Capture all of the data into a spreadsheet (you should have the option of exporting any list as a CSV, but if not, organize it by — at minimum — keyword, search volume and competition or difficulty). If you’re using Keyword Planner, make sure you’ve set the Match Type to [Exact] prior to exporting your data.

Cutting Down Your List: Phase 1

By the end of the “expansion” process, it’s not uncommon to end up with a list of hundreds of possible keyword ideas. So, it’s time to take a look at them and cut all this down. We’re going to cut in three phases: phase 1 is the “eyeballing phase;” phase 2 is the heart of your keyword research, the “quantitative data” phase and phase 3 is what we’ll call the “quality check” phase.

Onward to Phase 1! Depending on who you are, you’ll either find this step fun and easy or tedious and boring. It involves making your large list a bit more manageable prior to the “quantitative data” phase.

  • First, sort your spreadsheet by search volume and cut out any keywords with 0 monthly searches. “Data not available” or a simple “ -- “ usually denotes a search volume that is too low to calculate, so you can cut these out too. Just use your judgement to make sure it’s not a temporary bug in the tool; a broad keyword like “dog collars” should never have a search volume of 0, so if it’s showing “data not available,” then run your list through a different tool or try again later. This is why it’s helpful to use multiple tools; cross-referencing is important in keyword research, since it relies on tools that at worst can be buggy and at best are using educated guesses to generate their metrics.  
  • Additionally, consider seasonality before you cut; if it’s in the middle of May and you’re looking at a search volume of 0 for a Christmas-related term, that’s because nobody is searching for Christmas stuff in May. Most tools average out the monthly search volume to avoid this problem, but that doesn’t always leave you with the most accurate metrics for the months that matter. Look into the tools you’ve decided to use and learn if or how they adjust for seasonality and other fluctuations.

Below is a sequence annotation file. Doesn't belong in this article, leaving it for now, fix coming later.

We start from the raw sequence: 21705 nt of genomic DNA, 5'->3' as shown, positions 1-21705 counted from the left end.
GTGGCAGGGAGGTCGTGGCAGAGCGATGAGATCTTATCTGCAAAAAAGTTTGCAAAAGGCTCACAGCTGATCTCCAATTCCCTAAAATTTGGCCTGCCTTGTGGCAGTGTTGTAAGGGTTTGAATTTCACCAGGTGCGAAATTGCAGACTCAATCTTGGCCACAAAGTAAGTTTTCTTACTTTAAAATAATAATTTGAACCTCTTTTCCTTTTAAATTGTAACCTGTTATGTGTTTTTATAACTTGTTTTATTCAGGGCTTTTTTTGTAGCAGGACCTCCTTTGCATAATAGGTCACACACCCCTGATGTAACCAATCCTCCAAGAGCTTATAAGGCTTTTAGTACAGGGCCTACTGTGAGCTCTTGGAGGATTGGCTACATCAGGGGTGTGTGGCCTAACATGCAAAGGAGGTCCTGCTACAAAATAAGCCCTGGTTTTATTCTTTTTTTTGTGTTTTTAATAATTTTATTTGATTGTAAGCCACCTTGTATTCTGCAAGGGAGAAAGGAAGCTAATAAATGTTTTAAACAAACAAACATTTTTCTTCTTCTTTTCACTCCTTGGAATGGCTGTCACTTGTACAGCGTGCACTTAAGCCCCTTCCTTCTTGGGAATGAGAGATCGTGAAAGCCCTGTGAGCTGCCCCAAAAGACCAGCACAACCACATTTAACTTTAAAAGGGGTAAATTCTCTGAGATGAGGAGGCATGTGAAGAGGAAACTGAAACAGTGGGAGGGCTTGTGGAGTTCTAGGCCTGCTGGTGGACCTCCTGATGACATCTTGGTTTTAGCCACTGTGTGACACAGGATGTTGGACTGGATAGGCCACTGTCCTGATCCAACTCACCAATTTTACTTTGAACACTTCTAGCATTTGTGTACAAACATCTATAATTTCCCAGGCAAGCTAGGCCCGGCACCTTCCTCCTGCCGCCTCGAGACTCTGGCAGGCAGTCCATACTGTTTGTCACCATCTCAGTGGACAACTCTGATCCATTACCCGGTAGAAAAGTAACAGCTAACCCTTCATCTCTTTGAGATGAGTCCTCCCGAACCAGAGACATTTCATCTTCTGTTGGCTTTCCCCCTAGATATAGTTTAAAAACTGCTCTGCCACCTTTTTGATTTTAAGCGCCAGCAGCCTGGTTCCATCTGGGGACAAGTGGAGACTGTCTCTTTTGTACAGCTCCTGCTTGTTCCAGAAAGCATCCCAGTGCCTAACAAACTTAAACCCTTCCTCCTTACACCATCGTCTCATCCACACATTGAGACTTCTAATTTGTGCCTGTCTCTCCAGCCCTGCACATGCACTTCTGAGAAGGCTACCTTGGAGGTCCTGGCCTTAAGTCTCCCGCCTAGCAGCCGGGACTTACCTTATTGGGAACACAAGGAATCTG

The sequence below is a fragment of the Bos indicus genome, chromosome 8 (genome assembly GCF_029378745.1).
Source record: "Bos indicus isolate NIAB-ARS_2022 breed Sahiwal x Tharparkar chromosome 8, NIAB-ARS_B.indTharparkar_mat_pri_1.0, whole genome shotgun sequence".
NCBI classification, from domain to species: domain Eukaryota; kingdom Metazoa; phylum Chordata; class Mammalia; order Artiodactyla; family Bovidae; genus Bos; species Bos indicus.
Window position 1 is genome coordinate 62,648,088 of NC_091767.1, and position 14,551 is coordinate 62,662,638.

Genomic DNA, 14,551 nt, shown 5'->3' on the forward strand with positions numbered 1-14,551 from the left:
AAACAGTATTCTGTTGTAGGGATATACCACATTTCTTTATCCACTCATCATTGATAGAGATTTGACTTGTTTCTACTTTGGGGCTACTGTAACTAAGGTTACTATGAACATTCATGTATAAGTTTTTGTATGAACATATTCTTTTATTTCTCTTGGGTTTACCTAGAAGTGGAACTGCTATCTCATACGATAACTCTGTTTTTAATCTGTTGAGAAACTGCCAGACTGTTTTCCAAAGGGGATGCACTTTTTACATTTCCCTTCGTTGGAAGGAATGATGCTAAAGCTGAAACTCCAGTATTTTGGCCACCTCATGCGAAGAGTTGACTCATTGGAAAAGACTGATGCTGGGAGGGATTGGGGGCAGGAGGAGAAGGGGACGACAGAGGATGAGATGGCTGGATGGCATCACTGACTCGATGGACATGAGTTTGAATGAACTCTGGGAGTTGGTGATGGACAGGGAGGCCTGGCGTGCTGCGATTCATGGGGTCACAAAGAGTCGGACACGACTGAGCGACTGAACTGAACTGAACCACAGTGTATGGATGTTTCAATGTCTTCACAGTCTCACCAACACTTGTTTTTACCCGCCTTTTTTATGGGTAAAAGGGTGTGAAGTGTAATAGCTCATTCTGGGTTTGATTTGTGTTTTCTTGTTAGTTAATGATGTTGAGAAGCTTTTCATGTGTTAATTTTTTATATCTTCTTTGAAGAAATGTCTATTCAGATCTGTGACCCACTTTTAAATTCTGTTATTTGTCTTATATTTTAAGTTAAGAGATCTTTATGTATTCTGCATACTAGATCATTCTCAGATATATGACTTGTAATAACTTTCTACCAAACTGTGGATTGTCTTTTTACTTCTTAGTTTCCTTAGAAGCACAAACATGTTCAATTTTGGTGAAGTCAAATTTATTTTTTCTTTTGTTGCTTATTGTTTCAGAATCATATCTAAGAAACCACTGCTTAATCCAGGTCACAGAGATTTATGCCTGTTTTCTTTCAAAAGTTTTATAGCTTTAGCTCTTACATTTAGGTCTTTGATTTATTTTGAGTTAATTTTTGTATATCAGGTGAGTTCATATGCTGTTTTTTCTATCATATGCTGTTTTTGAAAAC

For More Advanced Readers: Skilled SEO strategists will also use metrics like the amount of traffic your site receives and where the page is in your architecture (the home page? A category page? A specific product? A blog post?) to determine a different number to use as a parameter. Depending on the site and the page, anything under 100 or even 1,000 searches a month might be considered too low-value. For other sites and pages, 10 searches a month is a perfectly acceptable number (highly specific products, blog posts and resource articles are unlikely to be tied to low-volume queries, because those broader searches would have been captured by broader category pages). Similarly, if you’re working on a niche product page and you see a search volume of a million visits per month, it’s almost guaranteed to be too broad/difficult for the page, so skilled SEO strategists may decide to set an upper parameter too.
    However, these parameters are often too difficult for beginning SEO strategists to set during Phase 1, because to a certain extent they rely on the experience of having seen a lot of websites to understand what a reasonable parameter is for a particular site, industry and page. So for beginners, we’re just focused on cutting out the 0’s and “no data availables” for now. And we’re only doing this to trim our list down to a more manageable size for this next part: eyeballing!
  • You should be looking at a slightly smaller list now. But there are decent odds that half of your list is comprised of unusable garbage words. These are words that will never be relevant to the page you’re optimizing, and you can tell right away without needing to take a further dive into the metrics. Rather than wasting time by bringing an unwieldy list into Phase 2, look through your list now and cut any words that don’t make sense.
    We’d love to give you a metric to use for this, but when we say you’ll know these words when you see them, we mean it. You know your industry and what you sell better than anyone, and you’ll be able to spot the odd birds right away. For example, here’s just the tiniest sampling from the expanded keyword list for “fancy dog collars," as seen above.

Right away, we can cut “fancy martingale collars” and “gucci dog harness sale” because you don’t sell those brands. It’s likely that “pet leashes and harnesses” can get cut too, or if you sell them, bumped to a new seed list to use for a different category page. What about “diamond dog collars?” If you sell them, it might hit the mark, or it might be another keyword to reserve for a more specific page. If you don’t sell them, it can probably go.